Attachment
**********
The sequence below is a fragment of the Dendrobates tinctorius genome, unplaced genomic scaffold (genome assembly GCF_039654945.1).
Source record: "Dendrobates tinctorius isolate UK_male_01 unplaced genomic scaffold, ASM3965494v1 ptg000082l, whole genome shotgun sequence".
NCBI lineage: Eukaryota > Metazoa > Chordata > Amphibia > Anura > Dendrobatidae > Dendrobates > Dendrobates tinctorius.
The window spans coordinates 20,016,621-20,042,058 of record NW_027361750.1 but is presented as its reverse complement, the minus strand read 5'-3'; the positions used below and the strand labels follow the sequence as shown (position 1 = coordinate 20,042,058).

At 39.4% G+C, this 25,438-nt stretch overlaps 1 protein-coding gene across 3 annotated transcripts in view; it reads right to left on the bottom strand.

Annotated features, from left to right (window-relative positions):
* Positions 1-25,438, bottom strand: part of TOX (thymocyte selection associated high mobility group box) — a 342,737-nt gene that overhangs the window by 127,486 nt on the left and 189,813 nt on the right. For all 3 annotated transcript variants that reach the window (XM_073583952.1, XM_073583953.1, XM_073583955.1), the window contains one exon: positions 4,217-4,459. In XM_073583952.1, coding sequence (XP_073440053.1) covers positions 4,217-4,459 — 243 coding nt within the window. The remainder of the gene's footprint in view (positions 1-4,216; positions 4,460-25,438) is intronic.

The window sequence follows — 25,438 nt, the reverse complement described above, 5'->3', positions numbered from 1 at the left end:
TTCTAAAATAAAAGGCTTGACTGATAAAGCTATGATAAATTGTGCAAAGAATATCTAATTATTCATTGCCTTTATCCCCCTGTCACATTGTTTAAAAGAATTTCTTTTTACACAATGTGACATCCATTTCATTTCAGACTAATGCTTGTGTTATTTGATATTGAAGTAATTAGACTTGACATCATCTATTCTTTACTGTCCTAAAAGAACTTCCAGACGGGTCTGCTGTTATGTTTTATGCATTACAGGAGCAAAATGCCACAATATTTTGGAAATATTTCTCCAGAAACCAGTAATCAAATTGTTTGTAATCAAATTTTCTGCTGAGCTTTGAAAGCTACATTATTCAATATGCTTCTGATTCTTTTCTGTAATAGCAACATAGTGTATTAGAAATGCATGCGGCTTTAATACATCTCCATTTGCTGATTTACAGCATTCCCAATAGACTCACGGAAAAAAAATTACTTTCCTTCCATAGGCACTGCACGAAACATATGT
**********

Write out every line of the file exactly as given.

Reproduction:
The sequence below is a fragment of the Dendrobates tinctorius genome, unplaced genomic scaffold (genome assembly GCF_039654945.1).
Source record: "Dendrobates tinctorius isolate UK_male_01 unplaced genomic scaffold, ASM3965494v1 ptg000082l, whole genome shotgun sequence".
NCBI lineage: Eukaryota > Metazoa > Chordata > Amphibia > Anura > Dendrobatidae > Dendrobates > Dendrobates tinctorius.
The window spans coordinates 20,016,621-20,042,058 of record NW_027361750.1 but is presented as its reverse complement, the minus strand read 5'-3'; the positions used below and the strand labels follow the sequence as shown (position 1 = coordinate 20,042,058).

At 39.4% G+C, this 25,438-nt stretch overlaps 1 protein-coding gene across 3 annotated transcripts in view; it reads right to left on the bottom strand.

Annotated features, from left to right (window-relative positions):
* Positions 1-25,438, bottom strand: part of TOX (thymocyte selection associated high mobility group box) — a 342,737-nt gene that overhangs the window by 127,486 nt on the left and 189,813 nt on the right. For all 3 annotated transcript variants that reach the window (XM_073583952.1, XM_073583953.1, XM_073583955.1), the window contains one exon: positions 4,217-4,459. In XM_073583952.1, coding sequence (XP_073440053.1) covers positions 4,217-4,459 — 243 coding nt within the window. The remainder of the gene's footprint in view (positions 1-4,216; positions 4,460-25,438) is intronic.

The window sequence follows — 25,438 nt, the reverse complement described above, 5'->3', positions numbered from 1 at the left end:
TTCTAAAATAAAAGGCTTGACTGATAAAGCTATGATAAATTGTGCAAAGAATATCTAATTATTCATTGCCTTTATCCCCCTGTCACATTGTTTAAAAGAATTTCTTTTTACACAATGTGACATCCATTTCATTTCAGACTAATGCTTGTGTTATTTGATATTGAAGTAATTAGACTTGACATCATCTATTCTTTACTGTCCTAAAAGAACTTCCAGACGGGTCTGCTGTTATGTTTTATGCATTACAGGAGCAAAATGCCACAATATTTTGGAAATATTTCTCCAGAAACCAGTAATCAAATTGTTTGTAATCAAATTTTCTGCTGAGCTTTGAAAGCTACATTATTCAATATGCTTCTGATTCTTTTCTGTAATAGCAACATAGTGTATTAGAAATGCATGCGGCTTTAATACATCTCCATTTGCTGATTTACAGCATTCCCAATAGACTCACGGAAAAAAAATTACTTTCCTTCCATAGGCACTGCACGAAACATATGT